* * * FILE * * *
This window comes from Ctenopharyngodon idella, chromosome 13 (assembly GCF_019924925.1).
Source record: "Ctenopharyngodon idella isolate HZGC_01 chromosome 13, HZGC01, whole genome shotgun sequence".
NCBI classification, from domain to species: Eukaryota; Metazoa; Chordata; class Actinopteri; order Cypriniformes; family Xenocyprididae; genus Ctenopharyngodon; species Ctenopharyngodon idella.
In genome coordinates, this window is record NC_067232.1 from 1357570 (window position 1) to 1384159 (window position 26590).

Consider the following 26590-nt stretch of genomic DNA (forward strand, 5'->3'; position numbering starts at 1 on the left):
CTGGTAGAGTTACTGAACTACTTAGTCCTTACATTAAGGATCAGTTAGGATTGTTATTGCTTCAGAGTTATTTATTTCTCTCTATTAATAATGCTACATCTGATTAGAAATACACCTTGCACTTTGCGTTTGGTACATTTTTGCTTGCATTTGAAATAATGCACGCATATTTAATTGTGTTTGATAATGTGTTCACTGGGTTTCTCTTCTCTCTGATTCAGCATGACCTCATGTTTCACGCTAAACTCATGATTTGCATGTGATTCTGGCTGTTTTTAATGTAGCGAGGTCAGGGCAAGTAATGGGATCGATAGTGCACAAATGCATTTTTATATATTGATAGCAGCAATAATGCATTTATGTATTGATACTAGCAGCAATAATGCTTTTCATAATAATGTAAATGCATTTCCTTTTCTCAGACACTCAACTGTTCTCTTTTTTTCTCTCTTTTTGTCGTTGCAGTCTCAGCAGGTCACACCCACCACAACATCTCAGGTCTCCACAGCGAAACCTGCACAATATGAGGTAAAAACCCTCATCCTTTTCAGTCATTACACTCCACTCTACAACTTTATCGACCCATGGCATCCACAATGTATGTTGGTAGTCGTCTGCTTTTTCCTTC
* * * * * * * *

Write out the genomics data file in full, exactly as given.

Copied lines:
This window comes from Ctenopharyngodon idella, chromosome 13 (assembly GCF_019924925.1).
Source record: "Ctenopharyngodon idella isolate HZGC_01 chromosome 13, HZGC01, whole genome shotgun sequence".
NCBI classification, from domain to species: Eukaryota; Metazoa; Chordata; class Actinopteri; order Cypriniformes; family Xenocyprididae; genus Ctenopharyngodon; species Ctenopharyngodon idella.
In genome coordinates, this window is record NC_067232.1 from 1357570 (window position 1) to 1384159 (window position 26590).

Consider the following 26590-nt stretch of genomic DNA (forward strand, 5'->3'; position numbering starts at 1 on the left):
CTGGTAGAGTTACTGAACTACTTAGTCCTTACATTAAGGATCAGTTAGGATTGTTATTGCTTCAGAGTTATTTATTTCTCTCTATTAATAATGCTACATCTGATTAGAAATACACCTTGCACTTTGCGTTTGGTACATTTTTGCTTGCATTTGAAATAATGCACGCATATTTAATTGTGTTTGATAATGTGTTCACTGGGTTTCTCTTCTCTCTGATTCAGCATGACCTCATGTTTCACGCTAAACTCATGATTTGCATGTGATTCTGGCTGTTTTTAATGTAGCGAGGTCAGGGCAAGTAATGGGATCGATAGTGCACAAATGCATTTTTATATATTGATAGCAGCAATAATGCATTTATGTATTGATACTAGCAGCAATAATGCTTTTCATAATAATGTAAATGCATTTCCTTTTCTCAGACACTCAACTGTTCTCTTTTTTTCTCTCTTTTTGTCGTTGCAGTCTCAGCAGGTCACACCCACCACAACATCTCAGGTCTCCACAGCGAAACCTGCACAATATGAGGTAAAAACCCTCATCCTTTTCAGTCATTACACTCCACTCTACAACTTTATCGACCCATGGCATCCACAATGTATGTTGGTAGTCGTCTGCTTTTTCCTTC